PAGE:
We complain, blame God for
Forget to give thanks for
We suffer floods, curse His name,
Forget to praise the sprouting
Our world seethes in Yin,
While gushing gracious Yang,
Equal parts solace,
Equal parts stain.
His work, our dalliance:
The Cross Road,
Where eternal fortunes
Giorgia – a graduate school girlfriend – elevated her quiet nature into an imminent road hazard whenever we strolled down the sidewalk. Male drivers – necks straining, eyeballs bulging—often smashed into telephone poles or clipped fire hydrants as we sauntered down the avenue, heads up for automotive danger.
Living on the same dormitory floor— we knew each other by sight — but never talked until the night I got blind drunk after breaking up with another undergraduate, an artist who drove race cars.
Can you drive me home? I asked Giorgia, dangling keys in front of a nearly-flawless face slightly smudged by a deviated septum, a casualty of early Cocaine Wars. She sat talking to girlfriends at the last bar I stumbled into and laughed a yes with smiling eyes before leading me to the car.
I thought you were never going to talk to me, she said, after I blurted a lame excuse to lay the back of my head down on her lap while she drove.
Too forward for a sober man, but acknowledging my condition, she laughed and acquiesced, giggling as I looked skyward, vision blotted out by anti-gravity projectiles. I’d grown up on a dairy farm and remained unimpressed with mammaries, perhaps making me attractive to such fine specimens.
Giorgia made extra money tutoring “special needs” college students, so I knew there was a beating heart under the quivering mamilla.
We enjoyed each other in countless ways, but then I drove off to Chicago to try out my new degree, and she stayed behind, three years younger and needing attention.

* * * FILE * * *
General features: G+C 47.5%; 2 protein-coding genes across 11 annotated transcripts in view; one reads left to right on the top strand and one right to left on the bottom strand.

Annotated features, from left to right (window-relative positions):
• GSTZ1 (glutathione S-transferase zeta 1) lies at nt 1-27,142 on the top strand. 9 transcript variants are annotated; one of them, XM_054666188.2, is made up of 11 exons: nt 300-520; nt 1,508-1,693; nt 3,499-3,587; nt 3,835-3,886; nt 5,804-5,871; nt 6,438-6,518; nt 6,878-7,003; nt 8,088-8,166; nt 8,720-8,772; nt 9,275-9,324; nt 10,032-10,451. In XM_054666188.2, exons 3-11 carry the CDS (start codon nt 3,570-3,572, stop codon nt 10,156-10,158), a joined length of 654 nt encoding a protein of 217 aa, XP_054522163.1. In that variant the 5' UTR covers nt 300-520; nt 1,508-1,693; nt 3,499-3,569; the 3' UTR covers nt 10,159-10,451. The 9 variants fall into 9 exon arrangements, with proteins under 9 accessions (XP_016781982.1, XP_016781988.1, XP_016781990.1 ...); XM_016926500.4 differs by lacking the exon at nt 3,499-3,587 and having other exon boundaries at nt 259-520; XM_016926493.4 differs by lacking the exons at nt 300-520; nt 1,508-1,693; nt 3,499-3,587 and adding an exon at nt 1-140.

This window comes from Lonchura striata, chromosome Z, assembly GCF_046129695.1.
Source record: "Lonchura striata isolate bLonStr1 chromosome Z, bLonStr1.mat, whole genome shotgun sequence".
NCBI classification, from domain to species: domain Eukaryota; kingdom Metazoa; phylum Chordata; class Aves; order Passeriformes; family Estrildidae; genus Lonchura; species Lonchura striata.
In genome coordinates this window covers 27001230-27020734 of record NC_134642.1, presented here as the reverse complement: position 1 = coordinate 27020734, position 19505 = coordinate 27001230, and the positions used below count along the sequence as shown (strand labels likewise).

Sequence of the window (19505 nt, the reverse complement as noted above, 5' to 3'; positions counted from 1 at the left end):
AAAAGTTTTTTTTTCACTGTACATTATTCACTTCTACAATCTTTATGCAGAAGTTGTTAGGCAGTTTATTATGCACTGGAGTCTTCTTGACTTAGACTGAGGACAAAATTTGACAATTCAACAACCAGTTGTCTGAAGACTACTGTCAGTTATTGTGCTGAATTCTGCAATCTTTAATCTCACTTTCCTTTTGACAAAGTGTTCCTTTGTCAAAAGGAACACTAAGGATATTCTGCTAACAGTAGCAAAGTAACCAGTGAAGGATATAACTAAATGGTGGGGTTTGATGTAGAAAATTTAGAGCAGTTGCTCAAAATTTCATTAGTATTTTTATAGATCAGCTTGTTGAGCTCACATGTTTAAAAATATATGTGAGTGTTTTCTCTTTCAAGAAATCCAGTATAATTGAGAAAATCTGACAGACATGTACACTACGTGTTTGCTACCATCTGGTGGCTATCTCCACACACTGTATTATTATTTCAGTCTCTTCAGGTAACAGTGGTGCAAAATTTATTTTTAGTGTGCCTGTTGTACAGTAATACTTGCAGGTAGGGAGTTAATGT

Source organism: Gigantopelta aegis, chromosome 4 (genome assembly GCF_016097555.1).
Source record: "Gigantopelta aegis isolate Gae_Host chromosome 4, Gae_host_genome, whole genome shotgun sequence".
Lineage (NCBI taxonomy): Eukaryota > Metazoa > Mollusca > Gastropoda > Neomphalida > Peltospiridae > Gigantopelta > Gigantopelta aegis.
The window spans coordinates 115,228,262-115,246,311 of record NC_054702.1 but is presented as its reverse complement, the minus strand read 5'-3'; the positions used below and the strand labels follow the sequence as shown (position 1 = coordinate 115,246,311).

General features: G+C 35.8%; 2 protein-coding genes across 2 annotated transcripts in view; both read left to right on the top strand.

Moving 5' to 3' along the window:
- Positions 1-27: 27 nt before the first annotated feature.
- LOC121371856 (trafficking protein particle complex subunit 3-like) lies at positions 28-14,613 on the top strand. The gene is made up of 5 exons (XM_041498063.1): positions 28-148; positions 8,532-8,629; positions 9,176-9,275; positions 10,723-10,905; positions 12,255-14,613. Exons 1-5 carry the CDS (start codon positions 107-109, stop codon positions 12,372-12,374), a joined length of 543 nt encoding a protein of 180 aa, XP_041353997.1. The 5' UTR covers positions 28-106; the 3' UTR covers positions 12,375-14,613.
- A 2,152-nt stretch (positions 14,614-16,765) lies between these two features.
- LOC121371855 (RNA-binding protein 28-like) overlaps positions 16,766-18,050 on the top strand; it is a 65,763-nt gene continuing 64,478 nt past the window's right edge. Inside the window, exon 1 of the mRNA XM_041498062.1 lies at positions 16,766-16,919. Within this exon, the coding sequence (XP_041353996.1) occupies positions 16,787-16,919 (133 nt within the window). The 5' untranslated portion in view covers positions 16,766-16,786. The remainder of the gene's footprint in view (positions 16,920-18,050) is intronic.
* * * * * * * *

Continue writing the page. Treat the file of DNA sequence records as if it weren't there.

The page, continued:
Then Christmas arrived.
Her parents, working-class Italian immigrants with World War Two in the rearview, lived in the suburbs, so we met there, six months of my neglect shading the day. I drove out from the city and she drove up four hours from the school. She didn’t need to announce the new attitude sparked by my six-month absence. The slumped shoulders, the sad turn at the corner of her mouth, and the failure to meet my eye screamed infidelity.
I sorely missed my own family during this precious holiday – turkey, gravy, red wine, brother, parents – as I sat down to a Christmas dinner of spaghetti and meatballs. Pizza.
And when her mother bent over to retrieve a box of frozen shrimp sweating under the icebox – it says right on the cover, keep under refrigeration! – darkness turned to light.
Varicose veins, yellow smoker’s teeth, boobs running over knees, forty-five extra pounds. Unassisted grease farts lifting a faded house dress in a hot kitchen.
When we kissed goodbye and Giorgia swished back to whomever now shared her collegiate bed, I felt the weight lift, the spirit rise. A window opened.
Glowing skin, radiant eyes, gravity-defying bazookas. Under refrigeration, crammed into bras, or blowing in the wind, they could not defy gravity. Forever.
May they attract a better man while they can, while they stand — a man who can go the distance — I prayed.
Someone who neither contemplates expiration dates, nor the continuous emotional support of a sad-and-saggy princess.